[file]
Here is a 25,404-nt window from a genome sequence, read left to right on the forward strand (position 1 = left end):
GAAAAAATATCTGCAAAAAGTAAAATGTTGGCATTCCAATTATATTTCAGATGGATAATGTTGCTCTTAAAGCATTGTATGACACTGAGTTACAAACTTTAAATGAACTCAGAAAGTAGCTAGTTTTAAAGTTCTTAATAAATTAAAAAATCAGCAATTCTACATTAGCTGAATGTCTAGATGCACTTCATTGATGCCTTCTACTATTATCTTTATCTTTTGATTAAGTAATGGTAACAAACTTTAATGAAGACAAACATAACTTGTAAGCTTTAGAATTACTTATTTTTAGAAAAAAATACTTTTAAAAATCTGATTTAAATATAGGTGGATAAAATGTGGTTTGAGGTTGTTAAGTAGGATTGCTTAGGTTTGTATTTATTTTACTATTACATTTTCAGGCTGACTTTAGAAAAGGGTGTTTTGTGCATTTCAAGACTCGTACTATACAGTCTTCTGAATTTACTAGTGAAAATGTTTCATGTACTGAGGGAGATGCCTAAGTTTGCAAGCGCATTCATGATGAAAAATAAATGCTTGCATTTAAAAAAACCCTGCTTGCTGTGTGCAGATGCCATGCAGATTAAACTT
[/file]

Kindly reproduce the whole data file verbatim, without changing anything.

Here is a 25,404-nt window from a genome sequence, read left to right on the forward strand (position 1 = left end):
GAAAAAATATCTGCAAAAAGTAAAATGTTGGCATTCCAATTATATTTCAGATGGATAATGTTGCTCTTAAAGCATTGTATGACACTGAGTTACAAACTTTAAATGAACTCAGAAAGTAGCTAGTTTTAAAGTTCTTAATAAATTAAAAAATCAGCAATTCTACATTAGCTGAATGTCTAGATGCACTTCATTGATGCCTTCTACTATTATCTTTATCTTTTGATTAAGTAATGGTAACAAACTTTAATGAAGACAAACATAACTTGTAAGCTTTAGAATTACTTATTTTTAGAAAAAAATACTTTTAAAAATCTGATTTAAATATAGGTGGATAAAATGTGGTTTGAGGTTGTTAAGTAGGATTGCTTAGGTTTGTATTTATTTTACTATTACATTTTCAGGCTGACTTTAGAAAAGGGTGTTTTGTGCATTTCAAGACTCGTACTATACAGTCTTCTGAATTTACTAGTGAAAATGTTTCATGTACTGAGGGAGATGCCTAAGTTTGCAAGCGCATTCATGATGAAAAATAAATGCTTGCATTTAAAAAAACCCTGCTTGCTGTGTGCAGATGCCATGCAGATTAAACTT